Statistics and final summary report for my canceled hobby project
Made some forecasts based on the data in the statistics & logs of the closed project, and it seemed that the project was down trending on all PKI values anyway, so the time for closure couldn't have been better anyway. If the trend line would have been very different, it could have also improved my motivation to tinker.
Final statistics before site closure:
- About 75 000 images (user content).
- About 40 000 active user linked records (user linked data, like messages).
- About 29 000 user linked records were pruned (inactive).
- About 12 000 active users (note this is active users in 3 months).
- About 100 daily active users.
- About 28 000 inactive users were deleted.
- About 2 300 active users with detailed user profile. About 16 000 inactive user profiles were pruned.
- About 1 000 user feedback (on other users) were in the database at highest time. Prune statistics collection code failed for this, so no prune data. But I've got total counts and number of new entries.
- About 800 user feedback were pruned. It's important to notice that feedback were only pruned for inactive users, and it's highly likely that the users with most feedback, won't become inactive. Because feedback is mostly linked to the small number of most active accounts.
- About 300 megabytes of data in database (excluding the images!)
- About 8 gigabytes of image files (user content).
All the features I had designed and tested for the site, worked. It seems that there actually was no code save the feedback prune statistics at all, only the column was present in the statistics database.
Backend system was configured to harvest the whole source data network every 15 minutes for active data sources. With inactive data sources there were quadratic backoff. Also indirect hints were used to re-active data source, if new fresh references to it were seen on the network.
Site contained internal scheduler, task queues and retry logic modules and all the basic stuff. Statistics collection, logging and so on. Telegram, Twitter and Mailgun (email) integration as well as messaging integrations using proprietary API. Possibility for users to order notifications over twitter, telegram, or email. For integrators there were two options asynchronous Pub/Sub (RESTful JSON push), real-time feed over WebSocket, or fetching data using API and timestamp. Several off-site daily backups with history retention. Multi-process, multi-threading, Python code utilizing pools efficiently. PostgreSQL database with full text search capability and using Peewee ORM. Bit under 100 database tables and lot of joining. Many more or less interesting optimizations to improve performance (which wasn't actually necessary, but for fun) and so on.
Images were placed in directories with 4096 image files / directory to create directories with suitable number of files. This is the reason why the images weren't in the database. Also saving quite non mutable large blobs in database doesn't make sense afaik. Because the file system is designed exactly for that and backing up stuff is much easier in this way.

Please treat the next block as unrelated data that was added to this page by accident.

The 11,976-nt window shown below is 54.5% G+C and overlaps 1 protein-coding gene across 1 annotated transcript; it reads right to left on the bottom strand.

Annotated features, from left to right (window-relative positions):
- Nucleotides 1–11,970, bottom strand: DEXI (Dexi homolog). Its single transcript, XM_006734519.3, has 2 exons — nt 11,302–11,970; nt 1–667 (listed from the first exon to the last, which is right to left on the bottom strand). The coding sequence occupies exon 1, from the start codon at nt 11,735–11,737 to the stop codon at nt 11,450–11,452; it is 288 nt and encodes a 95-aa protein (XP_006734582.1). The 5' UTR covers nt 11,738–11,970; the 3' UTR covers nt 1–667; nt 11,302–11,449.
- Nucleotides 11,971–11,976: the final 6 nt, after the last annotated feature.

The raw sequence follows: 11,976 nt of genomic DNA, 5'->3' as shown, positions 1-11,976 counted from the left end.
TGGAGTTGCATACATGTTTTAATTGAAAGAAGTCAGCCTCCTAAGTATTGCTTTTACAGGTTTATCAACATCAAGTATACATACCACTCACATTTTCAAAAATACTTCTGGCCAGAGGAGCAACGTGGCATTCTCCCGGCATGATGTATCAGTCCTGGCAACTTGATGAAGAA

Above information was based strictly on the database of the system. Then there are the web front end statistics. I'm going to provide only a small snapshot here about those. Let's see. These statistics are also aggregated on hourly level for archiving. And this data is based on the last week average when the site was operating.
All the larger search engines indexed the site daily in active fashion producing several hundred hits.
- Average daily (individual) visitors: 1 200
- Average daily HTTPS requests: 12 000
- Average daily HTTPS bandwidth: 200 megabytes
But as mentioned, this was just a hobby / learning experiment.
Other related statistics stuff:
- Source rows: 7 700 rows of Python code (excluding non project related libraries)
- Source bytes: 304 kilobytes (excluding libraries, including only my code)
- Template rows: 2 636 rows (mostly HTML, mixed with bit of Python)
- Template bytes: 228 kilobytes
- Some CSS and JS: not so much ...
- Git commits: 1 304 commits total
Yeah, writing and getting all that done must have take a while. ;) But it was fun!
Costs? A few euros per month for cloud server + lots of time learning and testing all the stuff. But hey, otherwise weekends and evenings are way boring.
Do I have charts? Sure I do and I created several. Some using Tableau and some using LibreOffice Calc (yay!) but I've got all the history on hour level in database. But I'm not going to share those with wider audience. Also the site had of course live statistics page being updated hourly with graphs history charts with selectable intervals, like hourly, daily, weekly, monthly and yearly, etc.
During the project I talked a lot with great tech, startup and future technology minded guys, awesome team!
Ref: Hobby projects page